To view the article


Teaching vocabulary to L2 learners by Kendall Peet

I have written this article for EFL/ESL teachers interested in improving their approach to teaching vocabulary. Because I am primarily interested in teaching, this article will focus on the practical aspects of teaching vocabulary, with attention paid to theory only where it relates directly to teaching practice. It is my hope that this article will provide teachers with an overview of some of the most important issues to be considered when teaching vocabulary and possibly answer some, if not many, of the questions teachers may have in regard to teaching vocabulary. Within the context of this article, any reference to vocabulary includes the base form of a word, its inflections and derivatives, and lexical phrases or chunks, which constitute a major portion of the English language (Lewis: 1993, 97). I have chosen to include lexical phrases in the definition because, like words, they can often be taught as a single unit of meaning.

What vocabulary to teach?

Needs Analysis

How do you currently decide what vocabulary to teach? When I first started to teach I remember what a panic I was in trying to decide what to teach. My only guide for teaching vocabulary at that time was my high school teachers who used to hand out a vocabulary list of twenty words at the start of each week, to be memorised and tested the following week. I remember sitting at my desk flicking through a dictionary wondering how on earth I was going to select twenty words for that week, growing increasingly despondent. It was a puzzle to me how anyone could possibly select any finite list of words with authority from the seemingly infinite. I never did finally decide upon a list. What I did do instead, which I am sure is the approach taken by many teachers, basically entailed reading through a given text, that was to be used in class, and selecting words to focus on that I thought the learners might not know. It wasn't particularly systematic, but it was the best I could do. Since my early days of teaching, I have come to learn much more about the art of teaching vocabulary, believing strongly in the effectiveness of a student- centred approach, which places much of the onus of decision making in the hands of the learners. Of course it is true that the teacher often knows what is better for a learner than the learner, however, I also believe that it is important for teachers to be sensitive to the learner' needs. Therefore, in answering what to teach, I try to determine the real needs of the learners on an ongoing basis, using both formal and informal means of assessment: take-home questionnaires, 1-2-1 interviews, classroom observation, marking written work, and class tests. To determine the real needs of the learners, it is useful to first draw a distinction between productive language and passive language.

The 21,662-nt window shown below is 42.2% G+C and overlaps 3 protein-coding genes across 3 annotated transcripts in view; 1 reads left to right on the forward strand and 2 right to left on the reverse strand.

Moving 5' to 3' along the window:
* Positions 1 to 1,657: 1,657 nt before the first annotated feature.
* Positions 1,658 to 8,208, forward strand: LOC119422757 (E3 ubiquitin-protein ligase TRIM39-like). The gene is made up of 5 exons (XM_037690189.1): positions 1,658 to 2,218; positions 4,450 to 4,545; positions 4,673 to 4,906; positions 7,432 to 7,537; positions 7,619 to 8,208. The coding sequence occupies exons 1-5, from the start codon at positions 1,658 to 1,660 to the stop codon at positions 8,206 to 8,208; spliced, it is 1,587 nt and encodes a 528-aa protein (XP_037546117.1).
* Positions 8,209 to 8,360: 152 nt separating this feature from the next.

Productive language or Passive language

In general, we can define productive language is that which a person uses to speak or write and passive language as that which is used in the process of listening or reading. In the case of L1 acquisition, the natural progression is from passive language, listening, to productive language, speaking, with reading and writing coming later. In regard to leaning a second language, there is strong argument for the learning process to follow a similar path. However, due primarily to commercial and time constraints, and taking into account the fact that learners have already learnt the concept of many words in their L1 that can be easily transferred to their L2, it is common practice for there to be a considerable focus on productive language from the very start of L2 acquisition, with a natural shift toward passive language occurring as the learner progresses toward L2 proficiency. Therefore, when deciding what vocabulary to teach, teachers first need to be able to distinguish between passive and productive vocabulary to ensure that priority is given to productive language.

Do you focus on productive or passive language in the classroom? How can you determine whether a particular word is productive or passive vocabulary?